12 January 2010

Harsh Hakea - Hakea prostrata

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Harsh Hakea - Hakea prostrata

A very adaptable and widespread Hakea, growing in a variety of soils from calcareous and non-calcareous sands, to gravel, clay and just about everything else. With such diversity of acceptable soil types, compatible habitats are also very diverse as evidenced by its occurrence from Israelite Bay to north of Geraldton, a distance (as the crow flies) of 1100 km (680 miles) and much further via the coast. Although extremely widespread it is not overly dominant and usually found as scattered small colonies, but is likely to turn up anywhere to the south of the limestone substrate mallee region (Wheatbelt and coastal districts).

Despite the species name of prostrata, it mostly forms an open untidy shrub, branching from ground level to around 3 metres (10’) in height, although locally it seldom exceeds 2 metres (6’6”). When not in flower, Hakea prostrata bears a superficial resemblance to Hakea denticulata, although that species is bushier, plus the leaves are a little smaller and not stem clasping. However, the leaves of Hakea prostrata are likewise very prickly and care needs to be taken to avoid contact.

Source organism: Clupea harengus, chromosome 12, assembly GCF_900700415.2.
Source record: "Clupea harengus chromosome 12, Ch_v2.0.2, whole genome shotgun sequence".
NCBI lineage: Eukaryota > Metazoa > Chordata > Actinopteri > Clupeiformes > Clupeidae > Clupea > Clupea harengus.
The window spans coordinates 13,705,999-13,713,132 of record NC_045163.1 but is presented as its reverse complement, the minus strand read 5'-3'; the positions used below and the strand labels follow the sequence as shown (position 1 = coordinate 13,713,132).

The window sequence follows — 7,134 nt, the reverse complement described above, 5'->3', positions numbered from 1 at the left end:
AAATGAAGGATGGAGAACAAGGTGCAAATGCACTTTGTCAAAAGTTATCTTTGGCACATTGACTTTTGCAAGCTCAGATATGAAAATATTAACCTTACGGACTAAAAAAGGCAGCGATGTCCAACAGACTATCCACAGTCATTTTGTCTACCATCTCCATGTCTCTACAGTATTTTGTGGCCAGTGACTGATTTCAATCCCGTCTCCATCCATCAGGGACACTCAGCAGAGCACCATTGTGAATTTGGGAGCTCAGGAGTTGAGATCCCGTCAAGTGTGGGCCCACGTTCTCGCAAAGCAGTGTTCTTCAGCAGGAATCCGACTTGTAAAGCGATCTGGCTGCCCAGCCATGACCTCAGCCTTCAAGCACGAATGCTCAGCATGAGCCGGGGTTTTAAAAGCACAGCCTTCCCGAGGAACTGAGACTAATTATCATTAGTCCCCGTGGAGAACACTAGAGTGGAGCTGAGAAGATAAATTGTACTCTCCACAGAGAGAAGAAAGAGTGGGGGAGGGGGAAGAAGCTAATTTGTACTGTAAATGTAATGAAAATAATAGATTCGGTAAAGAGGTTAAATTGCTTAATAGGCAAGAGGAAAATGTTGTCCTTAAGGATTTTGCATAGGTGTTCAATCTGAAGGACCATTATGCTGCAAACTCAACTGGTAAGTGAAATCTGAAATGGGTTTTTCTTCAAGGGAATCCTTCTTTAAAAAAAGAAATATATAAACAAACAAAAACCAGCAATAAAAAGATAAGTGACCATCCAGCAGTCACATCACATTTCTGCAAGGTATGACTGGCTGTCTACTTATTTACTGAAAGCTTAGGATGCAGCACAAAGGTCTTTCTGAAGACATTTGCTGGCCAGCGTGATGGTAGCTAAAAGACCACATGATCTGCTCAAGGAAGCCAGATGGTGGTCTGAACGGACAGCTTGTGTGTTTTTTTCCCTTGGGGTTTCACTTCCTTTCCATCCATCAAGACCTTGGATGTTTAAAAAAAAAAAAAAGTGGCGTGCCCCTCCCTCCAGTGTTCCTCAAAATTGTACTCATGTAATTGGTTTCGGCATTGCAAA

The fruits have a few hard (non-prickly) projections, but are otherwise reasonably smooth and open annually to release the winged seed, after which, they too usually fall from the shrub. The flowers are insect pollinated and bloom prolifically anytime from July to October, although locally August/September would be their main period.